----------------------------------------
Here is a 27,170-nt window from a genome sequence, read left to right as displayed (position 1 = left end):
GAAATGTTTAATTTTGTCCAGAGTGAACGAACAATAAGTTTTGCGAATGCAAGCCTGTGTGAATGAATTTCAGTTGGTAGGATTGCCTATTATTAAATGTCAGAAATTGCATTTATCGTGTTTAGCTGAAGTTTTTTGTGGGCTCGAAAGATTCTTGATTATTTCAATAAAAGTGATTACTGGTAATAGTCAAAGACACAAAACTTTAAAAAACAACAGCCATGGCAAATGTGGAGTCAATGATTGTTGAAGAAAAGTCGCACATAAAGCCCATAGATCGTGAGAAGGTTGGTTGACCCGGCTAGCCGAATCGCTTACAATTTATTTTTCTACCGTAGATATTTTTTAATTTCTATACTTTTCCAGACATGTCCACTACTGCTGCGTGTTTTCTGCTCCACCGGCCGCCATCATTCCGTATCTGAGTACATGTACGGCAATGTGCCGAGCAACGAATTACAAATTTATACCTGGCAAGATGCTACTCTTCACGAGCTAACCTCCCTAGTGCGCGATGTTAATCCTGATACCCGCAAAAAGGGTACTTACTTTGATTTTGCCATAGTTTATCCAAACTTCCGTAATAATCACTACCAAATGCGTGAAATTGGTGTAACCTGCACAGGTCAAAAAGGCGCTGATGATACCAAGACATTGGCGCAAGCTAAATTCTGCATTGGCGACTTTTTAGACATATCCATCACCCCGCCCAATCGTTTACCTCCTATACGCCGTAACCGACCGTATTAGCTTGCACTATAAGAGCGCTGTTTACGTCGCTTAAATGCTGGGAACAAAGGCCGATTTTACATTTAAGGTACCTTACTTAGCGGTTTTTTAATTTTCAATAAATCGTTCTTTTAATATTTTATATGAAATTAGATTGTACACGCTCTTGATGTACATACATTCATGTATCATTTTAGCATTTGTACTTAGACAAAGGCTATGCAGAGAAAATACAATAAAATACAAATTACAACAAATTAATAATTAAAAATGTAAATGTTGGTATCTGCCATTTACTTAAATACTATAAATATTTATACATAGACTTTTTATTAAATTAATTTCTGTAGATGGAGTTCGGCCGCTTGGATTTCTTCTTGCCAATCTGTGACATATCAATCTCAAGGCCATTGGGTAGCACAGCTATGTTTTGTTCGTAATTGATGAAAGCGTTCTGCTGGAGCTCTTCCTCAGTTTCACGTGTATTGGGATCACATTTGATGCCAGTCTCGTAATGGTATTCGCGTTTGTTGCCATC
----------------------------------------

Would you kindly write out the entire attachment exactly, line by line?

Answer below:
Here is a 27,170-nt window from a genome sequence, read left to right as displayed (position 1 = left end):
GAAATGTTTAATTTTGTCCAGAGTGAACGAACAATAAGTTTTGCGAATGCAAGCCTGTGTGAATGAATTTCAGTTGGTAGGATTGCCTATTATTAAATGTCAGAAATTGCATTTATCGTGTTTAGCTGAAGTTTTTTGTGGGCTCGAAAGATTCTTGATTATTTCAATAAAAGTGATTACTGGTAATAGTCAAAGACACAAAACTTTAAAAAACAACAGCCATGGCAAATGTGGAGTCAATGATTGTTGAAGAAAAGTCGCACATAAAGCCCATAGATCGTGAGAAGGTTGGTTGACCCGGCTAGCCGAATCGCTTACAATTTATTTTTCTACCGTAGATATTTTTTAATTTCTATACTTTTCCAGACATGTCCACTACTGCTGCGTGTTTTCTGCTCCACCGGCCGCCATCATTCCGTATCTGAGTACATGTACGGCAATGTGCCGAGCAACGAATTACAAATTTATACCTGGCAAGATGCTACTCTTCACGAGCTAACCTCCCTAGTGCGCGATGTTAATCCTGATACCCGCAAAAAGGGTACTTACTTTGATTTTGCCATAGTTTATCCAAACTTCCGTAATAATCACTACCAAATGCGTGAAATTGGTGTAACCTGCACAGGTCAAAAAGGCGCTGATGATACCAAGACATTGGCGCAAGCTAAATTCTGCATTGGCGACTTTTTAGACATATCCATCACCCCGCCCAATCGTTTACCTCCTATACGCCGTAACCGACCGTATTAGCTTGCACTATAAGAGCGCTGTTTACGTCGCTTAAATGCTGGGAACAAAGGCCGATTTTACATTTAAGGTACCTTACTTAGCGGTTTTTTAATTTTCAATAAATCGTTCTTTTAATATTTTATATGAAATTAGATTGTACACGCTCTTGATGTACATACATTCATGTATCATTTTAGCATTTGTACTTAGACAAAGGCTATGCAGAGAAAATACAATAAAATACAAATTACAACAAATTAATAATTAAAAATGTAAATGTTGGTATCTGCCATTTACTTAAATACTATAAATATTTATACATAGACTTTTTATTAAATTAATTTCTGTAGATGGAGTTCGGCCGCTTGGATTTCTTCTTGCCAATCTGTGACATATCAATCTCAAGGCCATTGGGTAGCACAGCTATGTTTTGTTCGTAATTGATGAAAGCGTTCTGCTGGAGCTCTTCCTCAGTTTCACGTGTATTGGGATCACATTTGATGCCAGTCTCGTAATGGTATTCGCGTTTGTTGCCATC